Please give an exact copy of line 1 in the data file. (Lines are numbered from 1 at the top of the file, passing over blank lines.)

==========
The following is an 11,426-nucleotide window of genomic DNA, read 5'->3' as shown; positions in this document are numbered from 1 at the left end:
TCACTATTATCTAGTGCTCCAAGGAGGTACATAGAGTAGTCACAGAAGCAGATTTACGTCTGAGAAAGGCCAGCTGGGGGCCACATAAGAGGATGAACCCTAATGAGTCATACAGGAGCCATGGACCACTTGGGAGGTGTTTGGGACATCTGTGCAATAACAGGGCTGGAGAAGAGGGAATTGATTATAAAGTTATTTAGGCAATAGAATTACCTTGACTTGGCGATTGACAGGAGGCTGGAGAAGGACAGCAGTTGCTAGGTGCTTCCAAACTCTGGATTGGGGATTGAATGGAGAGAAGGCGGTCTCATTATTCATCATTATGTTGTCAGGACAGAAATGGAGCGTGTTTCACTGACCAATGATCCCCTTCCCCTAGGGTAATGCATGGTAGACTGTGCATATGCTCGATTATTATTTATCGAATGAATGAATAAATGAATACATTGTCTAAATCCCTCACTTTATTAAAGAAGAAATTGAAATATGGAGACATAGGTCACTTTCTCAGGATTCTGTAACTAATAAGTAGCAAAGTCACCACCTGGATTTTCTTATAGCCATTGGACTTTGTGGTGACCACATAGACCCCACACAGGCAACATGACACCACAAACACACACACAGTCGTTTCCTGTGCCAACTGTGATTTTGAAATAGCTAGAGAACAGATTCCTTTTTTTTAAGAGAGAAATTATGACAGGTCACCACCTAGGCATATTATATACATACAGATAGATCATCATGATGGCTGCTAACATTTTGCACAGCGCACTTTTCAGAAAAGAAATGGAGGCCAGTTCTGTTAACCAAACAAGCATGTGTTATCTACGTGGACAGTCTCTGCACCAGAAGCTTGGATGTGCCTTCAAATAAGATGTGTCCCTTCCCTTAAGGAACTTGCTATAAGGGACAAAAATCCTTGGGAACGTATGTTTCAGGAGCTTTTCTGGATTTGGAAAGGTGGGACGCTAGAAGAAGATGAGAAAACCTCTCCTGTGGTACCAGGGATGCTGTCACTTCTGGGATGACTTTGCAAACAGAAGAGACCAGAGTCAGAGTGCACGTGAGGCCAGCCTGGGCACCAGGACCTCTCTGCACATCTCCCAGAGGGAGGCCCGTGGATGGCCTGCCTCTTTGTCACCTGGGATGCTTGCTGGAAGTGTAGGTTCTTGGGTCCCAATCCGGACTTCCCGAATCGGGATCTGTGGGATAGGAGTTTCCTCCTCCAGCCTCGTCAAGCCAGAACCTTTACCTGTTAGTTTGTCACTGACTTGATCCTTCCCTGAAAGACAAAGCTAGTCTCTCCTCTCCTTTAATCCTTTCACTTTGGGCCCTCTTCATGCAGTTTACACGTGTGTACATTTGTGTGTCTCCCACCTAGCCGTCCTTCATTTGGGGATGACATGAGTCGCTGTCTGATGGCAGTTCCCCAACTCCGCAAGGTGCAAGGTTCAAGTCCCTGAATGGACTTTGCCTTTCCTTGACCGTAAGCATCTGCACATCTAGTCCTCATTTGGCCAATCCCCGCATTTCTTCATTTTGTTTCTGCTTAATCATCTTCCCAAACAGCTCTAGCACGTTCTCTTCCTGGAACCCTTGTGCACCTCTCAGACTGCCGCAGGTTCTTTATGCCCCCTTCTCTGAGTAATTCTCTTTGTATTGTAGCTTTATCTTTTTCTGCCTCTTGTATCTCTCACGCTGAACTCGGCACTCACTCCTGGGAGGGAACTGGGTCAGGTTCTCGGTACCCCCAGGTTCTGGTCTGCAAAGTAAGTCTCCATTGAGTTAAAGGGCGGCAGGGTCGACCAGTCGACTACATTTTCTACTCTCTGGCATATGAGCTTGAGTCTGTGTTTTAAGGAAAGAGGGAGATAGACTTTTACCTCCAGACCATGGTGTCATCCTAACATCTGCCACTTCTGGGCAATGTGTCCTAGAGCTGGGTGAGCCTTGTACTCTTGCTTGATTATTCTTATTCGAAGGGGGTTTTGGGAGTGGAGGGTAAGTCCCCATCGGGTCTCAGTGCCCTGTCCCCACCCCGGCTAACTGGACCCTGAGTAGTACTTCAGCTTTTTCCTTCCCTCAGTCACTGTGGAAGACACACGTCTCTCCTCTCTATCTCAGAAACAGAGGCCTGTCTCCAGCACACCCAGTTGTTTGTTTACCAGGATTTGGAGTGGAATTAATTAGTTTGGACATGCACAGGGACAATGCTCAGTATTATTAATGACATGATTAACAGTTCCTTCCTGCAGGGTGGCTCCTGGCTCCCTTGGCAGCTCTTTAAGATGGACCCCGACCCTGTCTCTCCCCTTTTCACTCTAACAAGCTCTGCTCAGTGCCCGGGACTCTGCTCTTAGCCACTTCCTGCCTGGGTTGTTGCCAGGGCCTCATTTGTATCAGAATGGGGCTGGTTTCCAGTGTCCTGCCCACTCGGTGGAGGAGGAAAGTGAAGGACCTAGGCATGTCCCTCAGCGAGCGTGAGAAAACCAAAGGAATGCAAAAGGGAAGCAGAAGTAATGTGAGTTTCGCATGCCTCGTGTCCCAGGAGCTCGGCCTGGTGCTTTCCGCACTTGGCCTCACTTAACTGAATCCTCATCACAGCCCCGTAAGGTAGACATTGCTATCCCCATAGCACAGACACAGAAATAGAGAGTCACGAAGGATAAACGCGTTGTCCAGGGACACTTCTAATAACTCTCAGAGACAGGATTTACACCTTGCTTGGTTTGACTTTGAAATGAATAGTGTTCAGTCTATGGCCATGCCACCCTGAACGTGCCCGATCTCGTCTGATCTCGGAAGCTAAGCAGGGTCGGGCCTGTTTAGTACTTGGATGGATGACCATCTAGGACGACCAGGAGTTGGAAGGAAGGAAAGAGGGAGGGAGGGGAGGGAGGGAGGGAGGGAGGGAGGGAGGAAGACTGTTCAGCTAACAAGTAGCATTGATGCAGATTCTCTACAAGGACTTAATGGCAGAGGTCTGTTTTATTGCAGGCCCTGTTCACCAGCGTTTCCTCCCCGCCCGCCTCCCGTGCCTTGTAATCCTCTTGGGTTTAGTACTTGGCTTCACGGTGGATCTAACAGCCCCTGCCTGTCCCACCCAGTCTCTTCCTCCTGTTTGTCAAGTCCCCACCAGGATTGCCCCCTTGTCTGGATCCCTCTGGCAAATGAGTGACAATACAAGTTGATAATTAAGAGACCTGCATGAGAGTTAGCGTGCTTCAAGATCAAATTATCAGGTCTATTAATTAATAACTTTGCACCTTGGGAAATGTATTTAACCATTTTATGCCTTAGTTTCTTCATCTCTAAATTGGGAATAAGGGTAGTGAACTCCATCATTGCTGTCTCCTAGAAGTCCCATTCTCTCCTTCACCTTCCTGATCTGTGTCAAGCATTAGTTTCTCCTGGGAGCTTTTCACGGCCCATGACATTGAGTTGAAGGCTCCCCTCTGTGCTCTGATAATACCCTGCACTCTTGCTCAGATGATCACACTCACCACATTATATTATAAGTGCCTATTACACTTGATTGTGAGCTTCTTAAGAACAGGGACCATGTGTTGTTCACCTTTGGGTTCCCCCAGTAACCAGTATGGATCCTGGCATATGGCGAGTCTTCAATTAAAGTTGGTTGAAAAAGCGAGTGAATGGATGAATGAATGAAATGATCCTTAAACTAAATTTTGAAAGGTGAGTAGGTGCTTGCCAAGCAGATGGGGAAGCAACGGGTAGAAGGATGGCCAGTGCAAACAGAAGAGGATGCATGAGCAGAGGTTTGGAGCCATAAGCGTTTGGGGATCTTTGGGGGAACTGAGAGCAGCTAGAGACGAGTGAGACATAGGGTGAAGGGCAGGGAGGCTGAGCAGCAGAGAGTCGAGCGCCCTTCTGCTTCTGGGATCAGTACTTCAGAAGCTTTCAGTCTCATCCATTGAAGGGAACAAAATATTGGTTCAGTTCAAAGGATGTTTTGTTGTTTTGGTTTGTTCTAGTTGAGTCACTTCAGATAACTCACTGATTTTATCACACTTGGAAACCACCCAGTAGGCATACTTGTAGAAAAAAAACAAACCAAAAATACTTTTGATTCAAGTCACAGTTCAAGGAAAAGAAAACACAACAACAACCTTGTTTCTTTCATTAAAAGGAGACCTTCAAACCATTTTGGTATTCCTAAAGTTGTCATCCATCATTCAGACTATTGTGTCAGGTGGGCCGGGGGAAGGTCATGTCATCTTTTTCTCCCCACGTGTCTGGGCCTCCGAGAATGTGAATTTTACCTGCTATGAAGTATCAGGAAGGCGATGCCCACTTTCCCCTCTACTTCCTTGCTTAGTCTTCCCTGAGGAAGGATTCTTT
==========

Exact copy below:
The following is an 11,426-nucleotide window of genomic DNA, read 5'->3' as shown; positions in this document are numbered from 1 at the left end: